PG&E Killed a Tenth of Threatened Salmon for Repair Work

Monday, June 22, 2015

In 2012, Pacific Gas & Electric (PG&E) touted its efforts to protect threatened Chinook salmon in Butte Creek, near the utility’s hydropower facility 90 miles north of Sacramento. In 2014, it trumpeted efforts to help the fish cope with the ongoing drought.

Last week, PG&E killed more than 10% of them when workers temporarily shut down a canal―to repair its lining―that feeds cold water to the creek, according to Associated Press. The utility said it couldn’t be helped.

The canal was closed on May 29 to fix leaks and line 500 feet of it. “I can tell you that … crews worked every day to get that back in place,” PG&E spokesman Paul Moreno told AP.  The canal carries cold water from a utility reservoir to the hydroelectric plant and in the process enhances one of the few habitats remaining for a species dancing on the edge of extinction in California.

The Federal Energy Regulatory Commission (FERC) licensed PG&E to operate the DeSabla-Centerville Project on Butte Creek in 1980 and it has been a legal battleground for more than a decade.

Earthjustice says PG&E has completely altered the hydrology of the creek, removed more than 60% of its water most years and jacked around with its temperature. The environmental law group blames the company for massive salmon die-offs in 2002 and 2003.   

Last year, 95% of the state’s Chinook salmon population disappeared. The rivers are too warm and too shallow. The melting snowpack in the Sierra Nevadas that used to feed the chilled rivers and streams is mostly gone.  It’s estimated that a couple centuries ago 2 million Chinook spawned in the Central Valley.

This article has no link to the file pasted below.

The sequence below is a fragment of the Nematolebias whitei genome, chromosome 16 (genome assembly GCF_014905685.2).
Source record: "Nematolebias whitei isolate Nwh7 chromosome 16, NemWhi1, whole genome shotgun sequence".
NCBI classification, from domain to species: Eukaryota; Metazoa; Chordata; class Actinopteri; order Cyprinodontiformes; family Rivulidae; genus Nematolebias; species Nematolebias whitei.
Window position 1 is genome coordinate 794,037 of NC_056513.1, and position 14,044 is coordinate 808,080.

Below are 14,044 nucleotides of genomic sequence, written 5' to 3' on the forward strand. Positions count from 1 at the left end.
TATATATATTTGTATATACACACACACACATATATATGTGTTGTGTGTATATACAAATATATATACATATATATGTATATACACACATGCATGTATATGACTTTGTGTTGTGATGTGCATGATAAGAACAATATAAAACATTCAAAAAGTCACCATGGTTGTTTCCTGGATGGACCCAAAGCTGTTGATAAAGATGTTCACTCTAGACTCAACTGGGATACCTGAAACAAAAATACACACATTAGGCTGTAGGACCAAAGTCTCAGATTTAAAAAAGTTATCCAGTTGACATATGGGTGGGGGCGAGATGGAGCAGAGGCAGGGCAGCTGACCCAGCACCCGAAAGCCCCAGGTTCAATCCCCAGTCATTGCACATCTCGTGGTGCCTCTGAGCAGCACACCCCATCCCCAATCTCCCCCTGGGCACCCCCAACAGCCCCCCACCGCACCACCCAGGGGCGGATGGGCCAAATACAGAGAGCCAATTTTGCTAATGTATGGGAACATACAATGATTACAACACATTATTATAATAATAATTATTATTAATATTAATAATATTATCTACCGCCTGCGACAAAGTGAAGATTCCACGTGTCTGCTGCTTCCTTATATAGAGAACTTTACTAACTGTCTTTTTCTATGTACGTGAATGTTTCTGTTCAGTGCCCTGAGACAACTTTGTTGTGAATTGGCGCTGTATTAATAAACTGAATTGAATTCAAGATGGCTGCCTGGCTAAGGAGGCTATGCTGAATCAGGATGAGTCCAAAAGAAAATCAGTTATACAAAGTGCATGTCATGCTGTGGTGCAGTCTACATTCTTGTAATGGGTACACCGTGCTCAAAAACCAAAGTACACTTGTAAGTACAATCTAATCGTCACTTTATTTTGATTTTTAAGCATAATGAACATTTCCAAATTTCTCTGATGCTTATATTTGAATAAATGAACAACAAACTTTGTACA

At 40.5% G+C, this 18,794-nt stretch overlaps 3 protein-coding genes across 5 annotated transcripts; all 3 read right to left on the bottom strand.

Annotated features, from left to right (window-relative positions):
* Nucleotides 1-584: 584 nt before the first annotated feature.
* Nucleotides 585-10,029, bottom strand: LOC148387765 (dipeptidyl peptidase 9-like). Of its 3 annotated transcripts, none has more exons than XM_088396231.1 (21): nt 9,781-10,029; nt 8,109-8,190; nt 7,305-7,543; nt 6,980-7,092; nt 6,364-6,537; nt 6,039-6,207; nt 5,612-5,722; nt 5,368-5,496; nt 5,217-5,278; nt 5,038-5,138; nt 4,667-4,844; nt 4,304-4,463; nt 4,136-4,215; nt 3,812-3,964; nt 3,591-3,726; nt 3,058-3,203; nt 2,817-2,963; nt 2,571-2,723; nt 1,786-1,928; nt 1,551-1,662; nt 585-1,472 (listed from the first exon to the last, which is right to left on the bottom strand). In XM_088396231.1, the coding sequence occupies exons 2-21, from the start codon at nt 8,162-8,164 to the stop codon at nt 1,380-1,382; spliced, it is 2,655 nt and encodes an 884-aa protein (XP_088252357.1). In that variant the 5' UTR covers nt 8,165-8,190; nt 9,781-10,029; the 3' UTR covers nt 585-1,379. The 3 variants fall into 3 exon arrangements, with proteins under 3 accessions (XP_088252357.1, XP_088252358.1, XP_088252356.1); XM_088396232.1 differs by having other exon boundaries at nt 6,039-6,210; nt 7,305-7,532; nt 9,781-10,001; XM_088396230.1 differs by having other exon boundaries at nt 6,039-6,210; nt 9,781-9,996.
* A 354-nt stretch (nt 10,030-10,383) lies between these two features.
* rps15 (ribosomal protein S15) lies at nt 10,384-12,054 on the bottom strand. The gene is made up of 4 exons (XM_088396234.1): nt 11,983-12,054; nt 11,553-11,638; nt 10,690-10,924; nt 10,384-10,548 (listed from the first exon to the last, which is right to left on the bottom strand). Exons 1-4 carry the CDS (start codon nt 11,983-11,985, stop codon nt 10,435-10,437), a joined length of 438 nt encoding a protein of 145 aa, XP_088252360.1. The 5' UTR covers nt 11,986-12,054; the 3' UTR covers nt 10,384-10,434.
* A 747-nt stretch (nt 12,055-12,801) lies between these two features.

Butte Creek is (was) home to the biggest of three remaining wild populations of adult salmon in the Central Valley―2,000 strong. Two hundred and seventy-seven died when the cold water was shut off. 

Warmer water quickly spreads deadly pathogens that attack salmon gills and drowned them. The Chico Enterprise-Record said that 11,000 of 17,000 fish died in 2003 during a heat spike.

In 2008, the San Francisco Chronicle reported that while salmon were scarce all around the state, they were plentiful in Butte Creek. Ten thousand were counted, compared to just 14 in 1987. Allen Harthorn, executive director of Friends of Butte Creek, was overwhelmed. “It's the only place that gives me hope,” he said.

In 2012, writing in its own publication about efforts to count salmon in Butte Creek, PG&E noted a warning from Clint Garmon, director of California’s Department of Fish and Game (now Fish and Wildlife):

“There’s a lot of interest here in Butte Creek because these fish are listed under the Endangered Species Act. There’s lots of different stakeholders that have interest in seeing these fish do well, and PG&E is as big a part of that as all the other stakeholders involved.”

Maybe bigger.

–Ken Broder


To Learn More:

Threatened Salmon Die After Utility Temporarily Shuts Canal (by Ellen Knickmeyer, Associated Press)

Saving Salmon: California Orders New Water Restrictions (by Brett Walton, Circle of Blue)

A Lucky Break for Butte Creek Salmon (by Terrence Neal, Earthjustice)

Butte County: PG&E Helping Butte Creek Salmon During Drought (by Paul Moreno, PG&E)

PG&E Dives in to Count Threatened Salmon (by David Kligman, PG&E)

Butte Creek Chinook Salmon Will Get a Blast of Cold Water This Summer (by Heather Hacking, Chico Enterprise-Record)

Massive Fish-Lift Trucks Drought-Constrained Salmon to the Bay (by Ken Broder, AllGov California)

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